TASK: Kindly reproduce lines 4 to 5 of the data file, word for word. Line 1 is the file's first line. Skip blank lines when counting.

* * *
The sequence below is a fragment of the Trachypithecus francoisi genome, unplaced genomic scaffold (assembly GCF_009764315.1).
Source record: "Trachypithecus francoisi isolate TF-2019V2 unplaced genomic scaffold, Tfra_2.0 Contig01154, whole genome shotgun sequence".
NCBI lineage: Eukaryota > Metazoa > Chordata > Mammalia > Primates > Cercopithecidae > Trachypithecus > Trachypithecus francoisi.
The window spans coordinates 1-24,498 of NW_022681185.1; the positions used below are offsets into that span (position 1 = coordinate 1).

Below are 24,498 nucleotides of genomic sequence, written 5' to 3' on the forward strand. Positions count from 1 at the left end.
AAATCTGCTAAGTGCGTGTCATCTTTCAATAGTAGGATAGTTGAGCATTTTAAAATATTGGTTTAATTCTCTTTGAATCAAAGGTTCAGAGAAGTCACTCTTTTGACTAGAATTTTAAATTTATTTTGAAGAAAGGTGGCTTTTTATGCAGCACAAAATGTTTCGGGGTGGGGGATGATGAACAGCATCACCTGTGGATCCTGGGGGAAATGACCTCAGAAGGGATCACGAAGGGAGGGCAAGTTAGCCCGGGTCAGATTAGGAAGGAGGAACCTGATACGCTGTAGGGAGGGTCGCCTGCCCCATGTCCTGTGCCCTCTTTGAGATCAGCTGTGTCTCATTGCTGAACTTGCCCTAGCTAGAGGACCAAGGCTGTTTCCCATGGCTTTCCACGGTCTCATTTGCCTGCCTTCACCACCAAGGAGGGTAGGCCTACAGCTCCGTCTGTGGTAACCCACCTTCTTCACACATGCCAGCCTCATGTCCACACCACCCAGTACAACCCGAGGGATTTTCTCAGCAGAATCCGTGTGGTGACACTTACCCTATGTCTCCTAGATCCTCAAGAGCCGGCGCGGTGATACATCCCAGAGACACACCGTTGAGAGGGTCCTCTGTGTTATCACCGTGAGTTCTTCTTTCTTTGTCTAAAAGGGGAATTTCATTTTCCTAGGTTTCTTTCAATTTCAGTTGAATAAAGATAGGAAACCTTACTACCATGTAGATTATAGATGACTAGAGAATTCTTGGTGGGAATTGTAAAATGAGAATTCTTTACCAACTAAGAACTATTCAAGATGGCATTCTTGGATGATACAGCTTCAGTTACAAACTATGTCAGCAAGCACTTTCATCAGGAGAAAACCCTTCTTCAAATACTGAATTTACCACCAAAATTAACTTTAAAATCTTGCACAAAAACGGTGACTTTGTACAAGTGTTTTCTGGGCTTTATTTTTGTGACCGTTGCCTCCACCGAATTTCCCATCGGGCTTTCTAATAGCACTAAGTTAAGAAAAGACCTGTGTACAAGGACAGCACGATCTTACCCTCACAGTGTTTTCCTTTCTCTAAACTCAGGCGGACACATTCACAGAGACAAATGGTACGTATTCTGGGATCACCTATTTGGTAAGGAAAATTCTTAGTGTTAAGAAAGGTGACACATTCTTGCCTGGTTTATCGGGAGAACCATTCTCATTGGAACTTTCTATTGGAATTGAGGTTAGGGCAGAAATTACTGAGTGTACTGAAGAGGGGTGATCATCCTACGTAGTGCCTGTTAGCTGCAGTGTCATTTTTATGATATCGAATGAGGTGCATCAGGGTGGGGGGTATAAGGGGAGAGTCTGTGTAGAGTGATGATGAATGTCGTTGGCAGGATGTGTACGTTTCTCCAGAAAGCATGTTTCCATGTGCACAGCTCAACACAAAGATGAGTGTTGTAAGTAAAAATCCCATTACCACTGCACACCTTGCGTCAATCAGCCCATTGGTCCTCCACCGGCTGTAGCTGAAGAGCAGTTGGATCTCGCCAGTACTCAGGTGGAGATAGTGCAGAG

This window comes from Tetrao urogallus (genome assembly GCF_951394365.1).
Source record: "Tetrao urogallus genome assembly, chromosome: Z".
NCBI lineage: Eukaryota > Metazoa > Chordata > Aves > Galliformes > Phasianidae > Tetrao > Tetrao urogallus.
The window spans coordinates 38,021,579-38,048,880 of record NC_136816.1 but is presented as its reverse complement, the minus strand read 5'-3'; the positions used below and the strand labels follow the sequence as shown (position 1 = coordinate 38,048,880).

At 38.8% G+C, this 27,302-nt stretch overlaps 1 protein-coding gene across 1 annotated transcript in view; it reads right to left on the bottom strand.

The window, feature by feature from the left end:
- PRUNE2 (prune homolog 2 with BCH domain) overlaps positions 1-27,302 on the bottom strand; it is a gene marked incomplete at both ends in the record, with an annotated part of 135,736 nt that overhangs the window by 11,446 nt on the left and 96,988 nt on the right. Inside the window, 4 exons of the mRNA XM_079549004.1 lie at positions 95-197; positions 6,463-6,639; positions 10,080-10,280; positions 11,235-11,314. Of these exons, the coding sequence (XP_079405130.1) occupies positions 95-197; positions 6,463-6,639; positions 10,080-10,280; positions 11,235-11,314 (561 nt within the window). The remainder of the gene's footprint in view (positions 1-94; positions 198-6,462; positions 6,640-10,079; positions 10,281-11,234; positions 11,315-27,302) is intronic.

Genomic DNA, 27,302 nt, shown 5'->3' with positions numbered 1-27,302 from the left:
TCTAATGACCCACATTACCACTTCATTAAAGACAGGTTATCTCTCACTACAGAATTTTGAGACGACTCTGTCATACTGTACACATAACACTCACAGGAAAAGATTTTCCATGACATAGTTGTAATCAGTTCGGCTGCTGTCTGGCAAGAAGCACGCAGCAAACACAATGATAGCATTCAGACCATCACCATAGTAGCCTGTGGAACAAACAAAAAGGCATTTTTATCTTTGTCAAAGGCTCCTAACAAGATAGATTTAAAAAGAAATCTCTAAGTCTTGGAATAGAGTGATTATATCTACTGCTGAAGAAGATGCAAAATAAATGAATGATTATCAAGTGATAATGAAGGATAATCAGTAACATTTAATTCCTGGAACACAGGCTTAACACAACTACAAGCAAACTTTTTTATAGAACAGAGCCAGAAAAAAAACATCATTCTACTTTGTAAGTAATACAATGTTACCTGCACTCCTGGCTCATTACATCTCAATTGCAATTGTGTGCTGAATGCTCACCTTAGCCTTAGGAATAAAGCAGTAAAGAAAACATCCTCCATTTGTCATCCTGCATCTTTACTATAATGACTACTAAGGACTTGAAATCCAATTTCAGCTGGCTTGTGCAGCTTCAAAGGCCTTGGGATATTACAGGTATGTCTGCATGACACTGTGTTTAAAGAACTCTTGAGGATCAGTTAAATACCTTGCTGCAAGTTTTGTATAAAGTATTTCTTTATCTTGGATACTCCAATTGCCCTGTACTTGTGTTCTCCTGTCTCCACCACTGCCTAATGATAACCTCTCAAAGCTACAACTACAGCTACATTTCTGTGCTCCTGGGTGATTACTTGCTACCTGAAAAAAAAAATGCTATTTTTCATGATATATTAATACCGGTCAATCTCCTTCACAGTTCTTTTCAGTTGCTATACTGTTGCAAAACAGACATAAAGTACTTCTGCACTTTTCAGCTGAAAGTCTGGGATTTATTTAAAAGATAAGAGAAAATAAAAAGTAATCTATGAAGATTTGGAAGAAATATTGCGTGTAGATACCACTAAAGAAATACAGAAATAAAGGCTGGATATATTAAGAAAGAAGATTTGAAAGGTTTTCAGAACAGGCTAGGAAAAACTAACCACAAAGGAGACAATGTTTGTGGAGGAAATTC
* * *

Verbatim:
The window spans coordinates 1-24,498 of NW_022681185.1; the positions used below are offsets into that span (position 1 = coordinate 1).

Below are 24,498 nucleotides of genomic sequence, written 5' to 3' on the forward strand. Positions count from 1 at the left end.